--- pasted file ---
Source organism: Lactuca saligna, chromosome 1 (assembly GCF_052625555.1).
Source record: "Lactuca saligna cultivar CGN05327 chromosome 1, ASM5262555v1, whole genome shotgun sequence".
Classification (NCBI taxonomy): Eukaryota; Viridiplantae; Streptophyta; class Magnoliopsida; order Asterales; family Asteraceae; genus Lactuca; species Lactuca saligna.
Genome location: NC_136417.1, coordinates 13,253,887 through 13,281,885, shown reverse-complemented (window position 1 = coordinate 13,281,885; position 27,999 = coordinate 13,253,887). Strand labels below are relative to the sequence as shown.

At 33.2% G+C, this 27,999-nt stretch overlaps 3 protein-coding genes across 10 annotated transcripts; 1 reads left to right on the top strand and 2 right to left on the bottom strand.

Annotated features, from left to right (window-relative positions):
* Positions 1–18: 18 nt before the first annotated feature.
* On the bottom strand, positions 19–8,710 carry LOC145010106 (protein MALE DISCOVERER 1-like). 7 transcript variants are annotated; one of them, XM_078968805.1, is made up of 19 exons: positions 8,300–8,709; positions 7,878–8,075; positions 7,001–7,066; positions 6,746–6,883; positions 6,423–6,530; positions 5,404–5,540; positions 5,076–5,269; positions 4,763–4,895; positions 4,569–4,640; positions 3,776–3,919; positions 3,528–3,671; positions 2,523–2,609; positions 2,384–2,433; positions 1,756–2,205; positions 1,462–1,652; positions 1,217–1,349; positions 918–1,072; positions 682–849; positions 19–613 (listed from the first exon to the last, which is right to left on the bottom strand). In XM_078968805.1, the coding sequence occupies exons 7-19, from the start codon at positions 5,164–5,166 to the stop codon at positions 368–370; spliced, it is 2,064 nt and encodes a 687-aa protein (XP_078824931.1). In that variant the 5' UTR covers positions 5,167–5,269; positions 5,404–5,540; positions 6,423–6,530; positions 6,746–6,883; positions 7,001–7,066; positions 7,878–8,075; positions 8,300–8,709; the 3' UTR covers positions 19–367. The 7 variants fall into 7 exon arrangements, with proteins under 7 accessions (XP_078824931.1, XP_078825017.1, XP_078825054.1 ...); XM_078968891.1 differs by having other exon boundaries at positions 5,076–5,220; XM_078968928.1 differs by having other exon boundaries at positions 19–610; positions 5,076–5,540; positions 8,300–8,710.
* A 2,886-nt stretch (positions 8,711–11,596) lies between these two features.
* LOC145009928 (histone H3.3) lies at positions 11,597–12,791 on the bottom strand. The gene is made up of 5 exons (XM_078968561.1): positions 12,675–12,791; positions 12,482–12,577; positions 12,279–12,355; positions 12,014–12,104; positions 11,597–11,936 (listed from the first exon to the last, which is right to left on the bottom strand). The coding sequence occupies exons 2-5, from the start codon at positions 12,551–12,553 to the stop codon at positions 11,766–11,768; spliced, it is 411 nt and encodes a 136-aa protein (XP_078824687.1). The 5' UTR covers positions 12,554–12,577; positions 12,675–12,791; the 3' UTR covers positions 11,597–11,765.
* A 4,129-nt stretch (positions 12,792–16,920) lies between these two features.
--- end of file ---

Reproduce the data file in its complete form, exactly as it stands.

Source organism: Lactuca saligna, chromosome 1 (assembly GCF_052625555.1).
Source record: "Lactuca saligna cultivar CGN05327 chromosome 1, ASM5262555v1, whole genome shotgun sequence".
Classification (NCBI taxonomy): Eukaryota; Viridiplantae; Streptophyta; class Magnoliopsida; order Asterales; family Asteraceae; genus Lactuca; species Lactuca saligna.
Genome location: NC_136417.1, coordinates 13,253,887 through 13,281,885, shown reverse-complemented (window position 1 = coordinate 13,281,885; position 27,999 = coordinate 13,253,887). Strand labels below are relative to the sequence as shown.

At 33.2% G+C, this 27,999-nt stretch overlaps 3 protein-coding genes across 10 annotated transcripts; 1 reads left to right on the top strand and 2 right to left on the bottom strand.

Annotated features, from left to right (window-relative positions):
* Positions 1–18: 18 nt before the first annotated feature.
* On the bottom strand, positions 19–8,710 carry LOC145010106 (protein MALE DISCOVERER 1-like). 7 transcript variants are annotated; one of them, XM_078968805.1, is made up of 19 exons: positions 8,300–8,709; positions 7,878–8,075; positions 7,001–7,066; positions 6,746–6,883; positions 6,423–6,530; positions 5,404–5,540; positions 5,076–5,269; positions 4,763–4,895; positions 4,569–4,640; positions 3,776–3,919; positions 3,528–3,671; positions 2,523–2,609; positions 2,384–2,433; positions 1,756–2,205; positions 1,462–1,652; positions 1,217–1,349; positions 918–1,072; positions 682–849; positions 19–613 (listed from the first exon to the last, which is right to left on the bottom strand). In XM_078968805.1, the coding sequence occupies exons 7-19, from the start codon at positions 5,164–5,166 to the stop codon at positions 368–370; spliced, it is 2,064 nt and encodes a 687-aa protein (XP_078824931.1). In that variant the 5' UTR covers positions 5,167–5,269; positions 5,404–5,540; positions 6,423–6,530; positions 6,746–6,883; positions 7,001–7,066; positions 7,878–8,075; positions 8,300–8,709; the 3' UTR covers positions 19–367. The 7 variants fall into 7 exon arrangements, with proteins under 7 accessions (XP_078824931.1, XP_078825017.1, XP_078825054.1 ...); XM_078968891.1 differs by having other exon boundaries at positions 5,076–5,220; XM_078968928.1 differs by having other exon boundaries at positions 19–610; positions 5,076–5,540; positions 8,300–8,710.
* A 2,886-nt stretch (positions 8,711–11,596) lies between these two features.
* LOC145009928 (histone H3.3) lies at positions 11,597–12,791 on the bottom strand. The gene is made up of 5 exons (XM_078968561.1): positions 12,675–12,791; positions 12,482–12,577; positions 12,279–12,355; positions 12,014–12,104; positions 11,597–11,936 (listed from the first exon to the last, which is right to left on the bottom strand). The coding sequence occupies exons 2-5, from the start codon at positions 12,551–12,553 to the stop codon at positions 11,766–11,768; spliced, it is 411 nt and encodes a 136-aa protein (XP_078824687.1). The 5' UTR covers positions 12,554–12,577; positions 12,675–12,791; the 3' UTR covers positions 11,597–11,765.
* A 4,129-nt stretch (positions 12,792–16,920) lies between these two features.